[swift-evolution] Stdlib closure argument labels and parameter names

Dave Abrahams dabrahams at apple.com
Tue Jun 28 00:07:07 CDT 2016

on Mon Jun 27 2016, Patrick Smith <pgwsmith-AT-gmail.com> wrote:

> Side question: is there going to be any situation where I’m iterating
> through a sequence/collection that I wouldn’t want to always use
> `lazy`? Is `lazy` *always* going to be more efficient than the
> array-creating defaults when the result is iterated?

If all you're going to do is iterate over it at most once, then yeah,
the lazy version will pretty much always be more efficient.  If anything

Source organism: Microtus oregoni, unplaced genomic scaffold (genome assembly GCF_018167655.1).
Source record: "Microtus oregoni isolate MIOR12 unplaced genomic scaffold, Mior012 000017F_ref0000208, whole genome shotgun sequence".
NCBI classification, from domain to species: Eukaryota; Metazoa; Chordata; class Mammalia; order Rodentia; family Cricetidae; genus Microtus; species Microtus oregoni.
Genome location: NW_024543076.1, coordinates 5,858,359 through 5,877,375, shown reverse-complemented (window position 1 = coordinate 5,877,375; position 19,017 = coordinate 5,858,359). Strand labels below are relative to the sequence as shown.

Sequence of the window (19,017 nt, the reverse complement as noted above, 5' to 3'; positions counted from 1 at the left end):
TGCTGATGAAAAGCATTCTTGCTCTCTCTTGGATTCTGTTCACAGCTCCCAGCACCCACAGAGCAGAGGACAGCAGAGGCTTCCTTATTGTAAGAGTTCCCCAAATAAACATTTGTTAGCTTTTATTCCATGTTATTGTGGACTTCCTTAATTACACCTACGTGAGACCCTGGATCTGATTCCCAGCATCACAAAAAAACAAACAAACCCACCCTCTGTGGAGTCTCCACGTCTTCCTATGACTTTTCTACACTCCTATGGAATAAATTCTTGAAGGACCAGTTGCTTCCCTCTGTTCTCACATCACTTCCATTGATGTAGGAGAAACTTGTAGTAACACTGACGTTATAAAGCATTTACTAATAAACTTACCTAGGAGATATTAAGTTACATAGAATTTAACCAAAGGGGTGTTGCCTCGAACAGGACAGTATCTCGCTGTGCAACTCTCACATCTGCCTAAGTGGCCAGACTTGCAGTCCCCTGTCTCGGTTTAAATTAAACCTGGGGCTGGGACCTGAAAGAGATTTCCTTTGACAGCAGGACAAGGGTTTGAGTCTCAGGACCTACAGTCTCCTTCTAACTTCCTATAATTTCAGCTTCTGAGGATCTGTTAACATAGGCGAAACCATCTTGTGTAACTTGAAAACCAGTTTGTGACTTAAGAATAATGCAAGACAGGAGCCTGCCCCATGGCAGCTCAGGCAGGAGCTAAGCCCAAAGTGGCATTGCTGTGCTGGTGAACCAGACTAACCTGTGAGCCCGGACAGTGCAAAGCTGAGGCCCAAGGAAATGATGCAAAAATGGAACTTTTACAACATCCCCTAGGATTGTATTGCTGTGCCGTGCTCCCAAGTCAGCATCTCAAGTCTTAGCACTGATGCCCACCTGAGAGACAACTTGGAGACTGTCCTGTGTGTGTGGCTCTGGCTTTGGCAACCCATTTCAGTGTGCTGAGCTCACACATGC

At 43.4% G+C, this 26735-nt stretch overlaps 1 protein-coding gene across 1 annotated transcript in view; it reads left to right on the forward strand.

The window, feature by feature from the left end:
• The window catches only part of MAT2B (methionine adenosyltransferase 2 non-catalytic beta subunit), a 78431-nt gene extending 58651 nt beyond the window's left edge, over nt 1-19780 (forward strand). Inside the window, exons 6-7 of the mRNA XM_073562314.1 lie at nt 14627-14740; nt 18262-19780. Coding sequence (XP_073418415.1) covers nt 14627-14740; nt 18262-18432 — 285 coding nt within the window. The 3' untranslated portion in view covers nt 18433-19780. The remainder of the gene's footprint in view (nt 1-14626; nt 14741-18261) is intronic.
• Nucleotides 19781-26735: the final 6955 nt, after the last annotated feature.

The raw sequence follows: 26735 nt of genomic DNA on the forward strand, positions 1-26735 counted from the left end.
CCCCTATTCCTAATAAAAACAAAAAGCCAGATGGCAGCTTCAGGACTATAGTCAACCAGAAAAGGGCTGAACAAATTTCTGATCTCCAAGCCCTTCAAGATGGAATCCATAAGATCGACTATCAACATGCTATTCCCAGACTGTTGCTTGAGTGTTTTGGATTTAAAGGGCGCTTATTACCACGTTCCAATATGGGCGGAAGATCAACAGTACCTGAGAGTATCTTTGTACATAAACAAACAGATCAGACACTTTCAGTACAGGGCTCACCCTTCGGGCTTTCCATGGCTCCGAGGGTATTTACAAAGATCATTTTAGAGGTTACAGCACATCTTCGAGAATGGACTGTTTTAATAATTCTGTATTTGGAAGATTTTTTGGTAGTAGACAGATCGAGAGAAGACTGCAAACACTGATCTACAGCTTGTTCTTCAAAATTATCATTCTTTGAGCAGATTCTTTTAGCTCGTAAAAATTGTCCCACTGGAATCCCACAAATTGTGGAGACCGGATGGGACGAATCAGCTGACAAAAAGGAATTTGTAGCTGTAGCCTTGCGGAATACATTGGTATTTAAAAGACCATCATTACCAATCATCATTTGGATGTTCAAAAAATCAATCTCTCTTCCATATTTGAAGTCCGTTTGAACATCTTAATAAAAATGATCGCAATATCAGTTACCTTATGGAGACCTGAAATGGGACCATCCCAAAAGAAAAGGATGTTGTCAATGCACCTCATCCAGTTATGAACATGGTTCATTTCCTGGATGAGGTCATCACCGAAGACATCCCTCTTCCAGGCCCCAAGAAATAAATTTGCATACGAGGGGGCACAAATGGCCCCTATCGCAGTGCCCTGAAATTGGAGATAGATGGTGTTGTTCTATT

you do with the lazy result makes multiple passes (including
constructing an array if it is a collection with O(N) count, like the
result of a lazy filter), then you have to be prepared for the closures
you use to be called multiple times.

> For instance, something much better than this terrible syntax:
> for a in sequence where .filter({ $0 > 5 }).map({ $0 * 2 })  {
>   print(a)
> }

I don't know what that's supposed to illustrate.

> It would be up to the compiler what calls it turns that into, possibly
> it could make a certain whitelist of transformations (filter, map) as
> efficient as using `for … where` or `guard` today? Or it could simply
> make use of `lazy`.
> `for` is already hiding ‘magic’ by calling `makeIterator()`, why can’t
> it do more ‘magic’, especially since `lazy` is a member of `Sequence`
> just like `makeIterator()`.
> Anyway, something for the future after Swift 3.0.

It's an interesting thought, yes.


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